June 5, 2011 – 1st Half Marathon = COMPLETE = 2:29:08

I am lucky enough to have such an awesome support system. My mom, sister, friend and niece-dog all dragged their butts out of bed at 4AM as I made my way to the starting line. What made it easier is that my sister knew another gal that was also running the race, so I had a friend to go through the pre-race steps with me! I’ll just jump right into the race…’lessons learned’ and ‘what worked and didn’t work for me’ posts will follow shortly…

This is what I was staring at for the 20 minutes my friend and I were loitering in the corral for…

And here is what my mom looked at while she waited around for me…

I’m thinking she had the better view.

Yes, she got shots of other people starting and running…I’m just not in any of them.

Phrase of the weekend…

As much as I LOVED thinking ahead and getting to the starting line with time to spare, I absolutely LOATHED waiting! I was just anxious and ready to go- plus, it was super cold and it was impossible to stay warm. This just made me even more anxious and even more nervous than I already was. My heart was racing and seeing all of these super ‘intense’ runners around me was both inspiring and intimidating at the same time.

My friend and I lined up with the third wave that aimed at finishing at around 2:15-2:30 for the half.

*REMINDER: I’m not an elite athlete. Therefore, most of you mofos that are reading this are probably faster runners than me. Don’t worry – I WILL GET THERE ONE DAY.

Miles 1-3

Anyways, I will sadly admit that those first 3 miles were HORRENDOUS. I blame it on standing and waiting in the ‘cold’ 57 degree weather for too long. My hips were super tight, my left shin was pounding and I felt like everyone around me was super speedy because they all kept passing my tail up. It was extremely discouraging to say the least. No joke – at around 3.5 miles, I honestly played with the idea of just quitting. When I first read the course map, I was stoked to see that any ‘hills’ were in the first 4 miles. But when I was in the moment, I was cursing it so bad. Every possible phrase laced with all sorts of profanities were racing through my mind. Don’t worry, there is a light in the middle of this tunnel.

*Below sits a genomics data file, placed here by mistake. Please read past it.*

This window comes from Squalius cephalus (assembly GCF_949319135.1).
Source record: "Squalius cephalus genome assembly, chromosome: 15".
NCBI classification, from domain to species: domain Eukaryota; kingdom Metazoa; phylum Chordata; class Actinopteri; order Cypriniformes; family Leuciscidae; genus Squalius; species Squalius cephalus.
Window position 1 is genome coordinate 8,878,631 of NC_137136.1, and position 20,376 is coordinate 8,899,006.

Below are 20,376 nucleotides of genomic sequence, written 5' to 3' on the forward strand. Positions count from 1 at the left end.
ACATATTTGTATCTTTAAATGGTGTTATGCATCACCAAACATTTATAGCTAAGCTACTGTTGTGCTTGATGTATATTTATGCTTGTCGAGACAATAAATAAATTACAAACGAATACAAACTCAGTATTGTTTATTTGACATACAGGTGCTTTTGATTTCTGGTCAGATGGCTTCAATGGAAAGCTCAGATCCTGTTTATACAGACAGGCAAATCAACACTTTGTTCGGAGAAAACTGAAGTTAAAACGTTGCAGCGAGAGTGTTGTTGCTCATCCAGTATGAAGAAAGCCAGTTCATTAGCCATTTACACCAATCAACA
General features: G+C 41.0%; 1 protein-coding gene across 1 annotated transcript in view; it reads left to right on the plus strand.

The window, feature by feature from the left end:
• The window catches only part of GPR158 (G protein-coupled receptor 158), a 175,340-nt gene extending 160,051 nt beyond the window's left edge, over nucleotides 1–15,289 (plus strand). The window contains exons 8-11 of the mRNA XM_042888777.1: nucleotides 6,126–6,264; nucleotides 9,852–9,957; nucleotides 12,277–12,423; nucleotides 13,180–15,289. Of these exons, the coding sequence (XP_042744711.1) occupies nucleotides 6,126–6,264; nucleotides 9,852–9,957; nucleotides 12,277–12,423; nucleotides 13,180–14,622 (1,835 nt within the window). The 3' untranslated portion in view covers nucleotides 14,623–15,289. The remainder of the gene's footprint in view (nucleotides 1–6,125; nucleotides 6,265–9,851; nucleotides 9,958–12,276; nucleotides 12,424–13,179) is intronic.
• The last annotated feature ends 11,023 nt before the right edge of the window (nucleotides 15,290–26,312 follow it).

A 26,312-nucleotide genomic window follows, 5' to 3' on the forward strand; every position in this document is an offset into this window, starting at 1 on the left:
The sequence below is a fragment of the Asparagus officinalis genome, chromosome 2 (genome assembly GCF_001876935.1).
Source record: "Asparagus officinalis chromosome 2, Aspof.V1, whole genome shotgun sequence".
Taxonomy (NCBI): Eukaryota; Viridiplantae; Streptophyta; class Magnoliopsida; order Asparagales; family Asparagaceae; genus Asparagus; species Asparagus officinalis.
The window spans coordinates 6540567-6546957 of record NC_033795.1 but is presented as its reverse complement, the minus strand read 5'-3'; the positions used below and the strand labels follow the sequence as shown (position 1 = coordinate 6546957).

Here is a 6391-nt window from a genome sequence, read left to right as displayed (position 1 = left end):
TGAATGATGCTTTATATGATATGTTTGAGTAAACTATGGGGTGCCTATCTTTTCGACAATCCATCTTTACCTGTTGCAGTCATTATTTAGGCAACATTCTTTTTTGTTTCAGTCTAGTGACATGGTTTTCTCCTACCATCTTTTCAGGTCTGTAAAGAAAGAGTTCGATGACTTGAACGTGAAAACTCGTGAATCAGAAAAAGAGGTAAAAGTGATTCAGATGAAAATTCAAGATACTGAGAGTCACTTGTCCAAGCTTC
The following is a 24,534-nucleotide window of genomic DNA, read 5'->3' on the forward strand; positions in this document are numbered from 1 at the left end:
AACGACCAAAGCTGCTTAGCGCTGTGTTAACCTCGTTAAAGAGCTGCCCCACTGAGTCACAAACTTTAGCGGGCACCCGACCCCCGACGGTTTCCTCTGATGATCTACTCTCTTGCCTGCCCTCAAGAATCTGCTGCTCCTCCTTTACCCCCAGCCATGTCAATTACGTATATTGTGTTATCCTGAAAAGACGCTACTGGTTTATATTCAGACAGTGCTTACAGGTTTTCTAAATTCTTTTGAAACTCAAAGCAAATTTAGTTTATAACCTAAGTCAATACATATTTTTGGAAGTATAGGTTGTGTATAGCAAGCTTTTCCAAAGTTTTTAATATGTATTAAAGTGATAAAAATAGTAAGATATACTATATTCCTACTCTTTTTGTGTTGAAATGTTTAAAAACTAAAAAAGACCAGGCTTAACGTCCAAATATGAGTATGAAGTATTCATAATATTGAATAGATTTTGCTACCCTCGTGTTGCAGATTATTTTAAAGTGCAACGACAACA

Miles 4-6

As I approached mile 4, one of my favorite Cold War Kids songs came on and I started to get into my rhythm. And all of a sudden, I started to remember why I loved running so darn much. The sun was starting to come up, but I didn’t care. The next couple of miles FLEW by and the next thing I knew, I was turning just past mile 6 and saw my sister and friend cheering like a bunch of hooligans on the corner. Seriously, they were reading the names off of random peoples’ bibs and high fiving everyone. I can’t say this enough, but seeing familiar faces cheering you on the sidelines helps me out more than I ever describe.

Miles 7-10

These three miles were by far the worst. Those first three may have been horrendous, but at least I kept a pretty decent pace. However, these three were straight up torturous. I didn’t think I would ever describe running on the boardwalk next to sand with the ocean in sight, but I am right now. The breeze was almost non existent, I was running on hard pavement (not asphalt) and the sun was beating hard (and I opted out of wearing a hat). I knew it wasn’t only me because this is when I saw a lot of people hit their wall and start to slow down/walk. Oh yah, I also had to stop and pee at mile 8. At this point, I threw the idea of a new PR out the freaking window.

What kept me going? Seeing this old dude trucking along. There was NO WAY IN HELL this grandpa was going to keep running and leave me in his dust. I’m pretty sure these miles were the slowest part of my race.

Miles 11-13.1

These were a freaking breeze!!! During torturous miles, I kept telling myself ‘Just get to 10…and its only 3 miles!!!’ And ya know what- it worked. Once I approached the mile ten marker, I knew exactly what to expect. I knew where the slight hill was, I knew the streets I was going to pass and a super accurate gage on how much longer I had left. This happens when you race in a city you used to live in. But what made these miles so darn enjoyable was easily the people. The boardwalk was surrounded by soft sand, meaning that not a lot of people trucked themselves out there to watch. The home stretch was on a major street and was lined with bands, families and the surrounding apartments’ balconies were cheering too!  I realized that my legs weren’t exactly filled with energy, but they definitely weren’t dead tired. Therefore, I picked up the pace – big time. It was also a freaking miracle that all of my favorite running songs came on my shuffle too.

I lost my friend almost immediately at the beginning of the race, but I saw her at mile 12 and we got to run that last mile together. And it was amaaaaazing!!! I loved the ‘almost there’ signs and knowing that the finish was just around the corner. I stopped my music for the last half mile to just take it all in – great decision for sure. It also helped that the last .10 of a mile was on a downhill slope. And let me tell you…nothing is better than sprinting towards the finish line!!!!!

Apparently, I still had enough energy to be yelling.


Celebrating…Zoey was really tired.

I have an awesome friend. She suffered from some MAJOR runner’s envy the whole time.



Afterwards, I happily welcomes beer back into my life…these two crazies joined me.



Yes, it’s not the most drastic drop in time – but I was terrified for this race. I felt so unprepared.

Oct. 9, 2011 – 2nd Half Marathon = COMPLETE = 2:27:25